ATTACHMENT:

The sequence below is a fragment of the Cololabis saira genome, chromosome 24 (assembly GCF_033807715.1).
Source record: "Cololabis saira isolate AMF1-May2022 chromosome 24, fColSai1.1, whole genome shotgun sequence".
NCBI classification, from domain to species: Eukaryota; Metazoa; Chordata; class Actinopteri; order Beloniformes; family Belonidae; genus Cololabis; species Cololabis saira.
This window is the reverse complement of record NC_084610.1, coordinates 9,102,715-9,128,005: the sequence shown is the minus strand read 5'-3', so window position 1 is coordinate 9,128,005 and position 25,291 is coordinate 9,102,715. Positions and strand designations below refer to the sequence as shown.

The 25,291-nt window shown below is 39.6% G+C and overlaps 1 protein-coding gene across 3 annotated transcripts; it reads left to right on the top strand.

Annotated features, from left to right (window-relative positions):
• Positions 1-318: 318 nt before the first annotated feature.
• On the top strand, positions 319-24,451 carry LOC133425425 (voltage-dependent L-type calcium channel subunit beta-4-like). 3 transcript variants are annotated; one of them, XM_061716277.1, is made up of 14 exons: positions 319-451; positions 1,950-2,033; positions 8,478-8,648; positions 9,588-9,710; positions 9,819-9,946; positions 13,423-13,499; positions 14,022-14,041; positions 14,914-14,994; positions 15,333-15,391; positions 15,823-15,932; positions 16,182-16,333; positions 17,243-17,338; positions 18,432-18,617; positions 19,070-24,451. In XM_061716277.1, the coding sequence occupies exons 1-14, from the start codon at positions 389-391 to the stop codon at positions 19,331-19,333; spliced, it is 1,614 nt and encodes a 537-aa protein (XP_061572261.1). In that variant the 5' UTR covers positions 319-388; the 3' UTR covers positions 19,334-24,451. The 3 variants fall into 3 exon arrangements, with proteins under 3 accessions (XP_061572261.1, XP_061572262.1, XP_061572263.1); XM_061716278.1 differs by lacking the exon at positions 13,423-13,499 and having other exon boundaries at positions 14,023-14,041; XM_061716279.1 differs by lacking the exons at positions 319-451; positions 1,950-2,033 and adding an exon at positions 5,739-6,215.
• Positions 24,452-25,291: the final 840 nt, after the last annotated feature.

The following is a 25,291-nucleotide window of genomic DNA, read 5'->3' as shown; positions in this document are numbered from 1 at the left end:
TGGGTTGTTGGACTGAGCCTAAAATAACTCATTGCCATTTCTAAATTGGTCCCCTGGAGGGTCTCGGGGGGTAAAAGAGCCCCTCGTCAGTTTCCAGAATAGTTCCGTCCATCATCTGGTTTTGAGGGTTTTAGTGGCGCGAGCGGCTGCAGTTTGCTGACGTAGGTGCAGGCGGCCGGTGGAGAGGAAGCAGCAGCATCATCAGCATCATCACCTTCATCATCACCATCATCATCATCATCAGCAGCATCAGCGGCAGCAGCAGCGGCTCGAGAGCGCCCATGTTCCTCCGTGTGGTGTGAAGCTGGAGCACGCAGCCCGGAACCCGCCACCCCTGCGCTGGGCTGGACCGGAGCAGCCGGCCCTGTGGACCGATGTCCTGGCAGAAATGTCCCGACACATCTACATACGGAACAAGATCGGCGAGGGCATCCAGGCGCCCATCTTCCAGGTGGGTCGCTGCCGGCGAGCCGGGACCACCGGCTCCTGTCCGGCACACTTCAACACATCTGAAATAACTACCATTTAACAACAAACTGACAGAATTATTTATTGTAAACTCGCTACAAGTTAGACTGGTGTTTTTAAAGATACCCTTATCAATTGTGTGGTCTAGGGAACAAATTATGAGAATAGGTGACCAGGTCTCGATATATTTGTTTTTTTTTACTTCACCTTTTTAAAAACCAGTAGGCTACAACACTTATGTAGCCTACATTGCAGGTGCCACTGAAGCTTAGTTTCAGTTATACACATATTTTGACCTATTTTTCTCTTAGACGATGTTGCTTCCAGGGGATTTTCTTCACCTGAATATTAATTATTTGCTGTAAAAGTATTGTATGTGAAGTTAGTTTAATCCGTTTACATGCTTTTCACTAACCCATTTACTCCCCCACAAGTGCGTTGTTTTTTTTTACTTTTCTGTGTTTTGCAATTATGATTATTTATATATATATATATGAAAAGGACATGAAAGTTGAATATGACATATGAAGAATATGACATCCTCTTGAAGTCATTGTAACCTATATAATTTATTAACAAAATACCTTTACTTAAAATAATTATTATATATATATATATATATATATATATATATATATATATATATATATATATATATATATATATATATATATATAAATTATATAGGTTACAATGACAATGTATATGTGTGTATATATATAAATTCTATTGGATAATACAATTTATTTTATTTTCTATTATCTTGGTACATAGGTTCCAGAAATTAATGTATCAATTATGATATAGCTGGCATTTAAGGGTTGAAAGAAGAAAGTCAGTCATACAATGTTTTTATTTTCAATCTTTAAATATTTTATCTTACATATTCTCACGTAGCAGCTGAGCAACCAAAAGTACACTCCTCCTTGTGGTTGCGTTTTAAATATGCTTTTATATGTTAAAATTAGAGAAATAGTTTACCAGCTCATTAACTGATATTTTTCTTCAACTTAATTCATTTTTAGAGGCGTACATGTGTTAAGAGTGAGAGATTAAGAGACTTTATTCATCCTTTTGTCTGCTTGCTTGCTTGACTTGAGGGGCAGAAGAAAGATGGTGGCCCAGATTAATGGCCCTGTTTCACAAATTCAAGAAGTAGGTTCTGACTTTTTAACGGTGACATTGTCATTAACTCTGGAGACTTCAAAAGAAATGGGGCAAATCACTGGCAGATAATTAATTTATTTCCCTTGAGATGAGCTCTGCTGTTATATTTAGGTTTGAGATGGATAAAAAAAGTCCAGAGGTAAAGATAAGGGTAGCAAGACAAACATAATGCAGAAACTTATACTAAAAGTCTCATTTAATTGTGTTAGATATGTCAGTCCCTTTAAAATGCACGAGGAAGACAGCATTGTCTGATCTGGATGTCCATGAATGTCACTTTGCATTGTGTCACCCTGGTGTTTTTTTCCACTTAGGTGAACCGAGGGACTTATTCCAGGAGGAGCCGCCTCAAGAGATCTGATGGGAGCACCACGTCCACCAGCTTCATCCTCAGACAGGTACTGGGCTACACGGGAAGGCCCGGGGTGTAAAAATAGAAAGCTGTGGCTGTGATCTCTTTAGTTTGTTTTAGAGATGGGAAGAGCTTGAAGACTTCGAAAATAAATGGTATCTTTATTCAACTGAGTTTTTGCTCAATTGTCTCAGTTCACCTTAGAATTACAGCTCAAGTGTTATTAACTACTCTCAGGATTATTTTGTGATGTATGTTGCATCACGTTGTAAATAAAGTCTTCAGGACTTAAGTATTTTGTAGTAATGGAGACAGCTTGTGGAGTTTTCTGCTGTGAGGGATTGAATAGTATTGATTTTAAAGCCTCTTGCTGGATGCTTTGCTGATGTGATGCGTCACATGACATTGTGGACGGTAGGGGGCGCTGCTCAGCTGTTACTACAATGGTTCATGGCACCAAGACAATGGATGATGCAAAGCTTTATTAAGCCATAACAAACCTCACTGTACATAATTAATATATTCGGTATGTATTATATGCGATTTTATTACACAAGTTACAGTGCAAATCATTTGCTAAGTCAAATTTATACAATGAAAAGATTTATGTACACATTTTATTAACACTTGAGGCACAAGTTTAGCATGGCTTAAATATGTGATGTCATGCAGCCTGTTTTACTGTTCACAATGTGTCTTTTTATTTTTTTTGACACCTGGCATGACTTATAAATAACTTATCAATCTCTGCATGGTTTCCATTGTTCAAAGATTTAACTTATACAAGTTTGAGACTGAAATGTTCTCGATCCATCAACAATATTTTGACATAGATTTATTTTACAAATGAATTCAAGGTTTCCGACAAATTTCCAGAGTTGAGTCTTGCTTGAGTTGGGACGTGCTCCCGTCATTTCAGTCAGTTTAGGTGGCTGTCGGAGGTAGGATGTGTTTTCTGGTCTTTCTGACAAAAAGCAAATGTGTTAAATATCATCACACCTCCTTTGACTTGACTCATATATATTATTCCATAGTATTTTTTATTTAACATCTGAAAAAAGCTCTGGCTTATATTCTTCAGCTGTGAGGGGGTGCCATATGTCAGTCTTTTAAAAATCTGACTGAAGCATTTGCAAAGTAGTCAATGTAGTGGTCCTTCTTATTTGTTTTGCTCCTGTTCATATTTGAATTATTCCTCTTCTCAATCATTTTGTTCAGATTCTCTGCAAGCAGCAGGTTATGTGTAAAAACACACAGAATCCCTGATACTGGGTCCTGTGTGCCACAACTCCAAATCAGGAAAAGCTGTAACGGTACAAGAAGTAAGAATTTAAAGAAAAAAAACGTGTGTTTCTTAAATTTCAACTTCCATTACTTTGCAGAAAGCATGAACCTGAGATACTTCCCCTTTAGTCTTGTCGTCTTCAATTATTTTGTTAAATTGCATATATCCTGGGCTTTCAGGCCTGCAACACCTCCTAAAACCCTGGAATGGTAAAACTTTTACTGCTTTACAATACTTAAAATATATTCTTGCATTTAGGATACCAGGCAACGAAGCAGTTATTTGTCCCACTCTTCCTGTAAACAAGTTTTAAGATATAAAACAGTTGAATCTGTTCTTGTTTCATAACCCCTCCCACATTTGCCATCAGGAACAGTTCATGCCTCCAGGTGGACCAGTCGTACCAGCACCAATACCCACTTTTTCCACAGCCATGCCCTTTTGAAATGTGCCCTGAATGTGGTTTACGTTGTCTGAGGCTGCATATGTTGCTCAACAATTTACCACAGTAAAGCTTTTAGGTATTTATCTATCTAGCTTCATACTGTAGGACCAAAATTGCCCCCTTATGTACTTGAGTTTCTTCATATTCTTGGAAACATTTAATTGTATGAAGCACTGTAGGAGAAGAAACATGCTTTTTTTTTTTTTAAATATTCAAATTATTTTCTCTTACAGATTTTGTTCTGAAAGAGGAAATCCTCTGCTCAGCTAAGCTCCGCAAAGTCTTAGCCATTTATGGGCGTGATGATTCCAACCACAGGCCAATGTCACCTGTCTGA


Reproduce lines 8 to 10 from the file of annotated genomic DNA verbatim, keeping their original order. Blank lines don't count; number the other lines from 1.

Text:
• On the top strand, positions 319-24,451 carry LOC133425425 (voltage-dependent L-type calcium channel subunit beta-4-like). 3 transcript variants are annotated; one of them, XM_061716277.1, is made up of 14 exons: positions 319-451; positions 1,950-2,033; positions 8,478-8,648; positions 9,588-9,710; positions 9,819-9,946; positions 13,423-13,499; positions 14,022-14,041; positions 14,914-14,994; positions 15,333-15,391; positions 15,823-15,932; positions 16,182-16,333; positions 17,243-17,338; positions 18,432-18,617; positions 19,070-24,451. In XM_061716277.1, the coding sequence occupies exons 1-14, from the start codon at positions 389-391 to the stop codon at positions 19,331-19,333; spliced, it is 1,614 nt and encodes a 537-aa protein (XP_061572261.1). In that variant the 5' UTR covers positions 319-388; the 3' UTR covers positions 19,334-24,451. The 3 variants fall into 3 exon arrangements, with proteins under 3 accessions (XP_061572261.1, XP_061572262.1, XP_061572263.1); XM_061716278.1 differs by lacking the exon at positions 13,423-13,499 and having other exon boundaries at positions 14,023-14,041; XM_061716279.1 differs by lacking the exons at positions 319-451; positions 1,950-2,033 and adding an exon at positions 5,739-6,215.
• Positions 24,452-25,291: the final 840 nt, after the last annotated feature.

The following is a 25,291-nucleotide window of genomic DNA, read 5'->3' as shown; positions in this document are numbered from 1 at the left end: